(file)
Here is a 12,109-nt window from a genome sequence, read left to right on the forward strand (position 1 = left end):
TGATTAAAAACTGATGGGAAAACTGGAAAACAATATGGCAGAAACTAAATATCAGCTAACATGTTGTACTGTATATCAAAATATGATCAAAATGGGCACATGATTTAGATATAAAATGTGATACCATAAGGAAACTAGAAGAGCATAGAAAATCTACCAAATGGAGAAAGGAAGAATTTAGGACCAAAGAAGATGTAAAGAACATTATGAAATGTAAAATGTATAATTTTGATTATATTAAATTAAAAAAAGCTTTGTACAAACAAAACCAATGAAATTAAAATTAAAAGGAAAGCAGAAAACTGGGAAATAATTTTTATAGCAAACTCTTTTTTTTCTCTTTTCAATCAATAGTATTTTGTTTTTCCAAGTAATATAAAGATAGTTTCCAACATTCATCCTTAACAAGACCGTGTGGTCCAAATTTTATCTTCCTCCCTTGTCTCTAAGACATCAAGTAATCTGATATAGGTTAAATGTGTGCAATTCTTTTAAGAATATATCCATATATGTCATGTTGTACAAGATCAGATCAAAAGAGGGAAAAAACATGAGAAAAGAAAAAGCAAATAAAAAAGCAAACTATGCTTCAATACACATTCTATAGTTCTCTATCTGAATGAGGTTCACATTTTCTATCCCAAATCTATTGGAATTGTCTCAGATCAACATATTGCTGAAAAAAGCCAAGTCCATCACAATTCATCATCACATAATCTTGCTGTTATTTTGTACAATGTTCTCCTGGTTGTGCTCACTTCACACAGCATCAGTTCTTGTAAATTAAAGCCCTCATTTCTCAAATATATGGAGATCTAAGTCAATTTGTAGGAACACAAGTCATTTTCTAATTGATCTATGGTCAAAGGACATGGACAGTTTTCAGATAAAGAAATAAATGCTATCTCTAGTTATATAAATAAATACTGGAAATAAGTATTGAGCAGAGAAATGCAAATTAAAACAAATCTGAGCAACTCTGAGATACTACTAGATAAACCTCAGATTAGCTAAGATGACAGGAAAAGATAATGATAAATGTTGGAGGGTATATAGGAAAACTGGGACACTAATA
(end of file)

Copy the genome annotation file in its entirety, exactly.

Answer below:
Here is a 12,109-nt window from a genome sequence, read left to right on the forward strand (position 1 = left end):
TGATTAAAAACTGATGGGAAAACTGGAAAACAATATGGCAGAAACTAAATATCAGCTAACATGTTGTACTGTATATCAAAATATGATCAAAATGGGCACATGATTTAGATATAAAATGTGATACCATAAGGAAACTAGAAGAGCATAGAAAATCTACCAAATGGAGAAAGGAAGAATTTAGGACCAAAGAAGATGTAAAGAACATTATGAAATGTAAAATGTATAATTTTGATTATATTAAATTAAAAAAAGCTTTGTACAAACAAAACCAATGAAATTAAAATTAAAAGGAAAGCAGAAAACTGGGAAATAATTTTTATAGCAAACTCTTTTTTTTCTCTTTTCAATCAATAGTATTTTGTTTTTCCAAGTAATATAAAGATAGTTTCCAACATTCATCCTTAACAAGACCGTGTGGTCCAAATTTTATCTTCCTCCCTTGTCTCTAAGACATCAAGTAATCTGATATAGGTTAAATGTGTGCAATTCTTTTAAGAATATATCCATATATGTCATGTTGTACAAGATCAGATCAAAAGAGGGAAAAAACATGAGAAAAGAAAAAGCAAATAAAAAAGCAAACTATGCTTCAATACACATTCTATAGTTCTCTATCTGAATGAGGTTCACATTTTCTATCCCAAATCTATTGGAATTGTCTCAGATCAACATATTGCTGAAAAAAGCCAAGTCCATCACAATTCATCATCACATAATCTTGCTGTTATTTTGTACAATGTTCTCCTGGTTGTGCTCACTTCACACAGCATCAGTTCTTGTAAATTAAAGCCCTCATTTCTCAAATATATGGAGATCTAAGTCAATTTGTAGGAACACAAGTCATTTTCTAATTGATCTATGGTCAAAGGACATGGACAGTTTTCAGATAAAGAAATAAATGCTATCTCTAGTTATATAAATAAATACTGGAAATAAGTATTGAGCAGAGAAATGCAAATTAAAACAAATCTGAGCAACTCTGAGATACTACTAGATAAACCTCAGATTAGCTAAGATGACAGGAAAAGATAATGATAAATGTTGGAGGGTATATAGGAAAACTGGGACACTAATA